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House Democrats mull delay on spending bill vote

House Democrats mull delay on spending bill vote
© Bonnie Cash

House Democrats may postpone a planned Tuesday vote on a bill to keep the government funded through Dec. 11 as talks resume with Republicans and the Trump administration over disputed farm assistance.

Talks are currently ongoing over the aid for farmers impacted by the coronavirus pandemic as well as nutrition assistance for children in low-income families, according to multiple Democratic aides.

Depending on how the bipartisan discussions unfold, aides said on Tuesday that the originally planned vote could be postponed.

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House Majority Leader Steny HoyerSteny Hamilton HoyerThis week: Democrats face fractures in spending fight Pelosi signals no further action against Omar Overnight Energy: EPA to reconsider Trump decision not to tighten soot standards | Interior proposes withdrawal of Trump rule that would allow drillers to pay less | EPA reverses Trump guidance it said weakened 'forever chemicals' regulations MORE (D-Md.) later said the two sides are ”close” to a deal on government funding and could vote on an amended bill as soon as Tuesday night.

“I’m hopeful that we may be able to move it tonight,” Hoyer told reporters, noting that ”if we have a deal and people want to cooperate, it won’t be that late.”

Speaker Nancy PelosiNancy PelosiNew Mexico Democrat Stansbury sworn into Haaland's old seat Greene apologizes for comparing vaccine rules to Holocaust Overnight Health Care: Biden pleads for more people to get vaccinated | Harris highlights COVID-19 vaccination safety | Novavax COVID-19 vaccine shown highly effective in trial MORE (D-Calif.) said Tuesday afternoon that Democrats would have an announcement “soon.”

Time is increasingly running short, with only eight days left before current federal funding expires. The government would shut down on Oct. 1 if Congress doesn't pass a spending bill in time.

House Democrats introduced legislation on Monday that would extend government funding through Dec. 11, but it does not include a provision requested by the White House to ensure farm aid payments continue flowing through the Commodity Credit Corporation (CCC), which has a borrowing limit of $30 billion.

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The Trump administration has made billions available for farmers — a key constituency in the president's base — due to the pandemic as well as to buffer the impact of the trade wars with China.

Democrats have been opposed to including the CCC funding in the stopgap spending bill, arguing that it amounts to a "political slush fund" to soften the impact of the president's trade policies.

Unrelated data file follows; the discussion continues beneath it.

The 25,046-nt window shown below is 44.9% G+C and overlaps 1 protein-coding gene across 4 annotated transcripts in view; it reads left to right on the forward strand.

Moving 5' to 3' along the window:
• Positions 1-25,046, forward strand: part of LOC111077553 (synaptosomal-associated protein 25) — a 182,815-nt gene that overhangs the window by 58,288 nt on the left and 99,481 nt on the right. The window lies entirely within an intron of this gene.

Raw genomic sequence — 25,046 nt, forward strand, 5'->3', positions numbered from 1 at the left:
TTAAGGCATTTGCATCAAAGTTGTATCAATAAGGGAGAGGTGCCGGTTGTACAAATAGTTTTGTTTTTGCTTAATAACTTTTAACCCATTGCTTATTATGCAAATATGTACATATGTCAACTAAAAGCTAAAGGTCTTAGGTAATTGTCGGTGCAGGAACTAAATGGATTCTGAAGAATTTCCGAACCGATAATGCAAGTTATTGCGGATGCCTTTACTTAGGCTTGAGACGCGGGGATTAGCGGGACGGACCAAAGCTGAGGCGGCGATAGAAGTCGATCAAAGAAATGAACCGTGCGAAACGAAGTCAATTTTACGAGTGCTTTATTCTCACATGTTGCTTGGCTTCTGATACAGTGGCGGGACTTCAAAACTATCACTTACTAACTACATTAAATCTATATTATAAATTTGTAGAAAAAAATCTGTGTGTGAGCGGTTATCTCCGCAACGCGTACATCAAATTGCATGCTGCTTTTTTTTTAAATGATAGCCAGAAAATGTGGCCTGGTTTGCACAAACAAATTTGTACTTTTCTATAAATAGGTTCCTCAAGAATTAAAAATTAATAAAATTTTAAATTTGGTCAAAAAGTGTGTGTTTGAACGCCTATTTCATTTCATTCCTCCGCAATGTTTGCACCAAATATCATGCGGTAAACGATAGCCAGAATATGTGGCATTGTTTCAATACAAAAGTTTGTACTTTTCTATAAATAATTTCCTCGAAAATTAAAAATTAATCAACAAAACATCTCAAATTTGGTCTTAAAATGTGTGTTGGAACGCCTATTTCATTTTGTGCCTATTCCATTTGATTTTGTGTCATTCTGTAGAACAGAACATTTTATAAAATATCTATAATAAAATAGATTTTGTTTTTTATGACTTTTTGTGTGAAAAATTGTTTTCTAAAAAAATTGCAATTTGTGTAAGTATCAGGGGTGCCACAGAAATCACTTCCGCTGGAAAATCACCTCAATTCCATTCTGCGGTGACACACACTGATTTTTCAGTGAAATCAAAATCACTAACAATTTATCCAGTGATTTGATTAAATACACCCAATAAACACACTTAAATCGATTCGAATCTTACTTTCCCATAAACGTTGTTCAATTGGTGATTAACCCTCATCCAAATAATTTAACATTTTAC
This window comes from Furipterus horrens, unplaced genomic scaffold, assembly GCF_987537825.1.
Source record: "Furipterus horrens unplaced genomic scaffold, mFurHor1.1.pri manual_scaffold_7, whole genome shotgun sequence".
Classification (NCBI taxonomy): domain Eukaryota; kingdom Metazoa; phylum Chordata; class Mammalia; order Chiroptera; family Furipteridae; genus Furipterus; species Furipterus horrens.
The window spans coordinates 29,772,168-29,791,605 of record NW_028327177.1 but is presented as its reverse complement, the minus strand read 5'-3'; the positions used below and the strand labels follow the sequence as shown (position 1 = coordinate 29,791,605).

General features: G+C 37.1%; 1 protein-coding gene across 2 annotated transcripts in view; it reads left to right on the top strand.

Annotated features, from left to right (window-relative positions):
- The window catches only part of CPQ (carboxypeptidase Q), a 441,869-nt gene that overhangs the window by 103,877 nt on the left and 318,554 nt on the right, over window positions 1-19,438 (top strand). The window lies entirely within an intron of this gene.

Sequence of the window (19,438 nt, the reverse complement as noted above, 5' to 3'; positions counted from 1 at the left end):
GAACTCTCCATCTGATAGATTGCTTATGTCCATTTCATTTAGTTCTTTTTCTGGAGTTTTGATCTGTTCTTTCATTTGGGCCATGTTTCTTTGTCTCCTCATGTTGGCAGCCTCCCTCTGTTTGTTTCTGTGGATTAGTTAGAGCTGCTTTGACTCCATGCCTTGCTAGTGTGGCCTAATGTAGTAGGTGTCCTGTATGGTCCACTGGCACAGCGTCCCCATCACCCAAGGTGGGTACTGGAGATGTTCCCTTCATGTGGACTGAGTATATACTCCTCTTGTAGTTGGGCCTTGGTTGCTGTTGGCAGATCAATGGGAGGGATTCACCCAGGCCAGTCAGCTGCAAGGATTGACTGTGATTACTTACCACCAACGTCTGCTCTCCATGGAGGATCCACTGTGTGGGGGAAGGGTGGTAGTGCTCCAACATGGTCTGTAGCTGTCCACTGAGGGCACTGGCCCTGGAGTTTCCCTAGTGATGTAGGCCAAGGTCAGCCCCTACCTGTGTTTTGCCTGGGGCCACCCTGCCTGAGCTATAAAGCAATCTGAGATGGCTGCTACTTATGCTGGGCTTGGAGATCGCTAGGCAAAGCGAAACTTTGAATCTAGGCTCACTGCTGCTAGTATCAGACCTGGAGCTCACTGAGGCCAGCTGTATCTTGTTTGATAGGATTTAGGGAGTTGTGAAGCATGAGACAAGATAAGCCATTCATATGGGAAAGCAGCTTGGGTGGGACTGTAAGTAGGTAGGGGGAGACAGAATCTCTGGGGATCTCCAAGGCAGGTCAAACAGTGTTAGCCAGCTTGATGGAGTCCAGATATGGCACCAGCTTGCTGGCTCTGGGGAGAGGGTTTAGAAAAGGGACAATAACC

Also at issue in the spending talks is an extension of a program created by a coronavirus relief measure earlier this year to ensure that children who normally receive free or reduced-cost meals at school still have access while schools are closed for in-person instruction due to the pandemic.

Both sides have strong incentives to avoid a damaging shutdown a month before the November elections and in the midst of the coronavirus pandemic.

House Democratic leaders had also faced pushback from some of their own members about the lack of farm aid.

Rep. Cindy AxneCindy AxneIowa governor questions lack of notice on migrant children flights to Des Moines First Democrat announces Senate bid against Iowa's Grassley On The Money: Weekly jobless claims fall to 498K, hitting new post-lockdown low | House to advance appropriations bills in June, July MORE (D-Iowa), a first-term lawmaker in a competitive district, called on congressional leadership to include the farm aid in the stopgap spending bill.

“I am deeply frustrated that once again Washington is playing games with the vital aid that Iowa’s farmers need as they continue to struggle with the long-term effects of a public health crisis, an economic downturn, a trade war, and recent natural disasters,” Axne said in a statement. “In the midst of a national public health crisis and recession, the last thing Congress should do is allow the government to shut down – but before that deadline I urge leaders in the House to reverse course and include this vital aid."

White House chief of staff Mark MeadowsMark MeadowsBiden's no-drama White House chief Ex-Trump aide Meadows pushed DOJ to probe multiple election theories: report Trump working with Gingrich on policy agenda: report MORE expressed optimism on Tuesday about reaching a resolution to avoid a shutdown.

"It appears that we’ll be able to make a deal and keep the government open there," Meadows said during a Fox Business interview. 

Republicans are also eager to focus on filling the Supreme Court vacancy left by the death of Justice Ruth Bader GinsburgRuth Bader GinsburgOcasio-Cortez says Breyer should retire from Supreme Court Progressives want to tighten screws beyond Manchin and Sinema Juan Williams: Time for Justice Breyer to go MORE on Friday.

Senate Republicans appear to have the votes to move forward with confirming Ginsburg's replacement in the weeks before Election Day. President TrumpDonald TrumpDOJ asks Supreme Court to revive Boston Marathon bomber death sentence, in break with Biden vow Biden looking to build momentum for Putin meeting DOJ tells media execs that reporters were not targets of investigations MORE has said that he plans to announce his nominee, which he intends to be a woman, on Saturday.

Juliegrace Brufke contributed. Updated at 3:49 p.m.